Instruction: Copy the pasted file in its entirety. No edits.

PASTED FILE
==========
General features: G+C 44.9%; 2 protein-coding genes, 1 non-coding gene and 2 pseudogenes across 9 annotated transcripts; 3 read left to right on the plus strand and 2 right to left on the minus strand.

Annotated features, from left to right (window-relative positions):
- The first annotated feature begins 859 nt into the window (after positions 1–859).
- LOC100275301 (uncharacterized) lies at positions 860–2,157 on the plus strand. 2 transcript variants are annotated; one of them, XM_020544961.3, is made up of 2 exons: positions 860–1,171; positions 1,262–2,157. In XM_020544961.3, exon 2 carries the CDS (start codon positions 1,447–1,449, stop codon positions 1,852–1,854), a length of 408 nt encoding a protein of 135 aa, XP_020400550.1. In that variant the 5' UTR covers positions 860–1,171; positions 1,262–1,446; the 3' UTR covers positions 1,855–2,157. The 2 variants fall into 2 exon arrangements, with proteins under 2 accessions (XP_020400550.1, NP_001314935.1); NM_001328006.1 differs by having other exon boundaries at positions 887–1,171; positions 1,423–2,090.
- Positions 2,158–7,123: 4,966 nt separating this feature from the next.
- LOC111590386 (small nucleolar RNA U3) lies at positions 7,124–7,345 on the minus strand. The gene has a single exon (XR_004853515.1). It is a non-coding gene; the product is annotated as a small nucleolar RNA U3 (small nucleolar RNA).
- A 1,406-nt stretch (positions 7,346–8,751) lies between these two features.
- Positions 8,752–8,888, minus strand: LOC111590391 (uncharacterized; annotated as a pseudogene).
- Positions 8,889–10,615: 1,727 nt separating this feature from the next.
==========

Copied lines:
General features: G+C 44.9%; 2 protein-coding genes, 1 non-coding gene and 2 pseudogenes across 9 annotated transcripts; 3 read left to right on the plus strand and 2 right to left on the minus strand.

Annotated features, from left to right (window-relative positions):
- The first annotated feature begins 859 nt into the window (after positions 1–859).
- LOC100275301 (uncharacterized) lies at positions 860–2,157 on the plus strand. 2 transcript variants are annotated; one of them, XM_020544961.3, is made up of 2 exons: positions 860–1,171; positions 1,262–2,157. In XM_020544961.3, exon 2 carries the CDS (start codon positions 1,447–1,449, stop codon positions 1,852–1,854), a length of 408 nt encoding a protein of 135 aa, XP_020400550.1. In that variant the 5' UTR covers positions 860–1,171; positions 1,262–1,446; the 3' UTR covers positions 1,855–2,157. The 2 variants fall into 2 exon arrangements, with proteins under 2 accessions (XP_020400550.1, NP_001314935.1); NM_001328006.1 differs by having other exon boundaries at positions 887–1,171; positions 1,423–2,090.
- Positions 2,158–7,123: 4,966 nt separating this feature from the next.
- LOC111590386 (small nucleolar RNA U3) lies at positions 7,124–7,345 on the minus strand. The gene has a single exon (XR_004853515.1). It is a non-coding gene; the product is annotated as a small nucleolar RNA U3 (small nucleolar RNA).
- A 1,406-nt stretch (positions 7,346–8,751) lies between these two features.
- Positions 8,752–8,888, minus strand: LOC111590391 (uncharacterized; annotated as a pseudogene).
- Positions 8,889–10,615: 1,727 nt separating this feature from the next.